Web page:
Time Machine: Rogue Pilot Review

Time Machine: Rogue Pilot Review

What we liked:

+ Fun and well made
+ Lots of modes

What we didn't like:

- Poor story
- AI can be cheap

DEVELOPER: Lesta Studio   |   PUBLISHER: Lesta Studio   |   RELEASE: 12/22/2010


Nothing like the name implies.

Time Machine: Rogue Pilot – with a name like that, you would expect to find some kind of time travel based flight combat game, right? Well, that couldn’t be further from the truth. TMRP is a match-3 game (honest), with some hidden object sections thrown in for good measure.

You play Ilona, whose professor friend has invented a time machine. However, before they can crack open the bubbly and backslap each other over how brilliant they are, the time machine is stolen by bad boy Jack! Luckily, the professor happens to have a spare time machine handy and it’s up to Ilona to chase Jack through time, repairing the damage he has caused. That is really all there is to the story. There is no real explanation of who Jack is, or the relationship he has with Ilona and the professor.

The game revolves around the basic match-3 premise, but introduces some new elements to the formula that makes it more than just your standard Bejeweled clone. The grid is filled with tiles of different shapes and colours. You control a laser at the bottom of the screen that gives you a choice of three colours. These can be swapped around using L1 and R1. You move a cursor around the screen to try and find two tiles of the same colour that need one more tile to match. Then, you replace the non-matching tile with the colour in the laser, causing them to vanish. There are some obstructions, though. Blocker tiles cannot be replaced and you cannot alter a tile that either has a gem in it or a perk (more on these in a bit).

It sounds harder than it is, but there is help at hand. On the right hand side of the screen you will find Ilona’s (rather creepy) face. Her mood will change depending on how well you are doing. The more quickly you can match tiles and the more combos you pull off, the happier she becomes. This, in turn will fill up a meter above her head. When full, it obliterates nearly ever gem in the grid. This is handy because, in order to complete each stage, you need to destroy a certain number of tiles or, alternatively, a lower number of tiles with gems in them. The earlier levels can be completed either way with little difficulty, but as you progress the stages become more difficult and the time limit shorter. It’s at this point where you need to think more carefully about how to approach the game.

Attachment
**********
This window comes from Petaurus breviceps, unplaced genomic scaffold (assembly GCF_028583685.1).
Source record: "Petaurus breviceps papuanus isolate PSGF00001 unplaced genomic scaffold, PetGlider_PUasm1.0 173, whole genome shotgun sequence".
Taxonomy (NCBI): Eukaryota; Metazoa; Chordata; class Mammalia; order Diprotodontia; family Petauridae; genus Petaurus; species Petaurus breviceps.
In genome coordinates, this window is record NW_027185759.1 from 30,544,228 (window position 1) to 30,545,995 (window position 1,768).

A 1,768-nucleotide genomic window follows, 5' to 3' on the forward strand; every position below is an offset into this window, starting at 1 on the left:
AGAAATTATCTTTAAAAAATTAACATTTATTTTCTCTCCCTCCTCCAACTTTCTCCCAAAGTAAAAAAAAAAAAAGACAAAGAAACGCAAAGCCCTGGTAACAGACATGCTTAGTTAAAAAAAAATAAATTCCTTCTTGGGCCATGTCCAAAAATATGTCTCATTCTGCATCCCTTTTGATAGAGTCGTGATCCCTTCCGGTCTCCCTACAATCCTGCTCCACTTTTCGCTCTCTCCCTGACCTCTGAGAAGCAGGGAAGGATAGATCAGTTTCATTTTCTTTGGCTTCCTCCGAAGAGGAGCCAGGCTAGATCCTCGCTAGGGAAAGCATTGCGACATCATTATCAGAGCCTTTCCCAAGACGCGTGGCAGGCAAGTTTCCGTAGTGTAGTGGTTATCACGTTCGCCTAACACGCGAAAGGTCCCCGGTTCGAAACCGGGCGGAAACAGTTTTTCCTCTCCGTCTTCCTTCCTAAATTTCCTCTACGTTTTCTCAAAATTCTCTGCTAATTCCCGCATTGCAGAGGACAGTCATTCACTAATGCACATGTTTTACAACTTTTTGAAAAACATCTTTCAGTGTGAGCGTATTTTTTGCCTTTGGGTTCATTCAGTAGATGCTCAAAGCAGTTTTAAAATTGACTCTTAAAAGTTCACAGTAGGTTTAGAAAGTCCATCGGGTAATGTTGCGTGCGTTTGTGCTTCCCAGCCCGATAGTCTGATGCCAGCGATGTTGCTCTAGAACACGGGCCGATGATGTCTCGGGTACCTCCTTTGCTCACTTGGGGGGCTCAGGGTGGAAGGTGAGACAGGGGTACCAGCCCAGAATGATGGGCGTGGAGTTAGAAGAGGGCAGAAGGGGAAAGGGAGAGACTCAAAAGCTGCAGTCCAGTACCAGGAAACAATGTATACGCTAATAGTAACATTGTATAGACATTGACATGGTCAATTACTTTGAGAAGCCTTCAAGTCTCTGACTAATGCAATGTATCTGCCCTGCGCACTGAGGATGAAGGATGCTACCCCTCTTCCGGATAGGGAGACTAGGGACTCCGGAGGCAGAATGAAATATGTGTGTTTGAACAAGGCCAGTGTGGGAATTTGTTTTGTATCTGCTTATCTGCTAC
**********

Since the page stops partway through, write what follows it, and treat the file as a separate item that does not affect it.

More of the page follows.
As with most match-3 games, there are perks you can use to aid you in your quest. These include bombs that will destroy the surrounding tiles, timers that will add precious seconds to the clock, dynamite that destroys a row of tiles and balloons that increase Ilona’s mood meter. These perks are random and you only need to match a tile that includes one to activate the bonus. Additionally, these are upgraded with enhanced effects the further you get through the game, meaning that just one perk will greatly improve your chances of completing the stage.

There are four levels in the game (represented by four different eras), each with twelve stages plus four hidden object levels. In these levels all you need to do is search the background, looking for objects that seem out of place for that time period (for example, an airplane in the prehistoric level). Each hidden object level has between eight and thirteen different objects to find and most of the time they are pretty easy. However, if it all becomes too much for you, a quick press of the circle button will move you on to the next match-3 level. The hidden object levels are a nice way to break up the meat and potatoes of the game and aren’t enough to become too frustrating. And once you have completed the game with Ilona, you can then step in to Jack’s shoes to find out a bit more about his motivations.

The gameplay is well thought out and very rewarding, especially as you see the effects of the upgraded perks in action. If there is anything that lets the game down, it’s the fact that the later stages feel artificially more difficult. The AI makes it almost impossible for you to complete the stage the first time around by rigging the tile drops and only giving one or two match options at a time. This usually ends up in the timer running out. The music is also repetitive and I soon found myself turning it off.

Along with the main story there is a multitude of bonus game modes: Time Rush, Score Rush, Blockers Rush, Puzzle, Tiles Rush and Crystal Rush. You can probably get the gist of what these are about. Puzzle mode offers six puzzles in which you have only a limited number of moves to clear the grid completely. They start off simple but become more and more difficult as you go. The other modes see you trying to score/destroy as much as possible in either three or eight minutes. It doesn’t sound like much, but these extras are addictive and really give the game lasting appeal.

The game also has local and online co-op multiplayer, with each player controlling a laser. Again, this adds a little bit extra to the whole package when playing with a friend. However, I have been unable to test how this works online as there isn’t anyone playing it.

I have to admit that I was really surprised by this game. Something that, on the surface, looks low budget and boring turned out to be packed with quality gameplay and top notch features. For such a cheap price, Time Machine Rogue Pilot is a game not to be underestimated.

Review copy provided by publisher.

John Whitehouse
News Editor/Reviewer, he also lends his distinct British tones to the N4G Radio Podcast. When not at his PC, he can be found either playing something with the word LEGO in it, or TROPICO!!!

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